Quote from Thomas Jefferson in the Newsium in Washington, DCQuote from Thomas Jefferson in the Newsium in Washington, DC

I have been hearing and reading a lot of negative things about the media, press and journalists. It has been a constant and concerted effort of a minority of people to get the majority to believe that journalists are telling lies and can’t be trusted. I believe the biggest problem facing our country right now is that this effort is working.

Our current president makes dangerous and untrue statements about the media on a nearly daily basis. He repeats the lies that are told by alternative media sources that only exist because of their agenda. He has claimed that the media and journalists are “enemies of the people”, which is so obviously untrue that it boggles the minds of intelligent people that anyone can possibly believe it. So, I am going to tell some truths about journalism and journalists.

First, journalism is about finding the truth. Full stop. Sometimes it is the truth of a moment as captured by a photojournalist (Jack Ruby shooting). Sometimes the truth from an investigation by journalists (Watergate). Sometimes it is a truth of what it is like to live someone else’s life experience (Linsey Addario refugees).

Second, the media is in a constant battle to be first. If you are first, you win and everyone applauds your effort. If you are second, you are just copying the other guy’s story.

Third, journalists are people. Which is great when they can use that to bring humanity and perspective to the story (KKK child and black policeman). It sucks when they make a mistake (MLK Bust).

Fourth, media outlets are businesses. This really is unfortunate, but it means that journalism and journalists sometimes take a back seat to reporting on what sells. That means they will try to get your attention with over the top headlines and make the weather news seem like the next apocalypse. And it means that they stalk the president like an ex after an unexpected break-up. All because it gets your attention for just a second.

So between the people that have an agenda and are willing to lie to convince you of their worldview (I’m looking at you Breitbart and US Uncut) and media sources that have added clickbait to their regular journalism (CNN), it is very difficult to find the places that journalism still reigns supreme (NY Times, Washington Post, The Guardian, Bloomberg News).

This is further exacerbated by politicians supporting “fact-free” and “alternative fact” positions. It is incredible to me that people find politians of any flavor to be more trustworthy than the press. To give you an example, if 99% of scientists agree on something such as global warming, to take a position that denies science is not a conservative opinion, it is just wrong or you don’t understand how science works, which makes the position both wrong and ignorant. However, some conservative politicians are taking the view that any media outlet that says global warming is caused by humans is a liberal bias. Then, some people believe that. Which means they think that unbiased, fact-based reporting has a liberal bias, when the actual facts are presented. Facts and truth are not biased, however, the current political climate has made them both liberal. Which, as a liberal, means the truth is literally on my side. That actually makes me sad. We are meant to be discussing different policies to deal with the what is happening and arguing what is the right path forward. We are not supposed to be debating if science is real and what facts are, or which facts can be trusted because they support what I already believe.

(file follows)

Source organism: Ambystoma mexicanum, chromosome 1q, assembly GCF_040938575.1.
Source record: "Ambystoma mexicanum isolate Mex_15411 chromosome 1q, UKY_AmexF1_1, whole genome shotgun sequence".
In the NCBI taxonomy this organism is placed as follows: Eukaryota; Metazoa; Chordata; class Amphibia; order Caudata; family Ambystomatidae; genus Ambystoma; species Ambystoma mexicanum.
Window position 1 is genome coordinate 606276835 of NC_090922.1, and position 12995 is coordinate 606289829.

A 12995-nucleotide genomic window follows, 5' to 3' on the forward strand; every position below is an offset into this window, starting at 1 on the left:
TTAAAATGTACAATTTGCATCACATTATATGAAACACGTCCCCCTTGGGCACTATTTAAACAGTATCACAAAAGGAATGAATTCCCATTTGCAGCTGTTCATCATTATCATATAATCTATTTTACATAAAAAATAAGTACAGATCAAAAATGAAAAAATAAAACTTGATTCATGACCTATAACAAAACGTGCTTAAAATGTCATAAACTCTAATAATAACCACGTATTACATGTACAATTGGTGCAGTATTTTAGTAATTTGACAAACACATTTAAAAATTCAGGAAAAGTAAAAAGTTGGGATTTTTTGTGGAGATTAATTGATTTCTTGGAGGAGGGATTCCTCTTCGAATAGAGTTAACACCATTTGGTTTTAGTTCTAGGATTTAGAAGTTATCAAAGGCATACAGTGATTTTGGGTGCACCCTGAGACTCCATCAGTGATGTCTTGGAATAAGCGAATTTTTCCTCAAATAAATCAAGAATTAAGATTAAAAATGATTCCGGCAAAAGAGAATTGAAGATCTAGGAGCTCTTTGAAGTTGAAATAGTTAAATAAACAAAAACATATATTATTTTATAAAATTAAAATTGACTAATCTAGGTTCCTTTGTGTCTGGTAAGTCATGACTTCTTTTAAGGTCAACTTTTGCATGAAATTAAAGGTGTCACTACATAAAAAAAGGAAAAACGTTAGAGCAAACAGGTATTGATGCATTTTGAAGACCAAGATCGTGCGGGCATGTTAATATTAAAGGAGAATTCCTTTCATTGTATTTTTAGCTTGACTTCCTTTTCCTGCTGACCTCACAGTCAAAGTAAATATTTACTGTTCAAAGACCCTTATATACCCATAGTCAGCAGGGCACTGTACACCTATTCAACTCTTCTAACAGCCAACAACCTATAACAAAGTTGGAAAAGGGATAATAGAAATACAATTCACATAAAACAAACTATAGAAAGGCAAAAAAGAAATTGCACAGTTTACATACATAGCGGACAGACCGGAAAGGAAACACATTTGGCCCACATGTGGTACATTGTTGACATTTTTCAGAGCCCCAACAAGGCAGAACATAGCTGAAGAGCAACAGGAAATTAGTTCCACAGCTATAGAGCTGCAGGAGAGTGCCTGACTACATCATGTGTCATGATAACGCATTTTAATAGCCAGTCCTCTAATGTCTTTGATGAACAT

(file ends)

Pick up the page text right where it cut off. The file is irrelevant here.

Journalism has long been called the Fourth Estate. That means that we have three branches of government and the media to watch them and call them out for the lies they tell, the exaggerations they make and to find the truth that they hide.

What is required of us as citizens of the United States and the world is to question. Question authority. Question ourselves. Question our positions and why we have those policy positions. Question what we believe and why we believe it. Question whether the sources of news we are currently using are telling us the truth or just what we want to hear. Question our media outlets as to why they are covering a story and if they are presenting both sides of the story.

If you agree with everything your news source tells you, you are using the wrong source of news. Look for a news source that sometimes write stories that support your beliefs, sometimes disagree with them and sometimes make you reconsider your beliefs.

Journalism and the media help us find truth in the dignity of people and exposes the depravity of humanity. It brings us together and illuminates our division. When you understand someone else’s life that you have never met, and feel the grit, determination, hate and love that drives them, thank a journalist.

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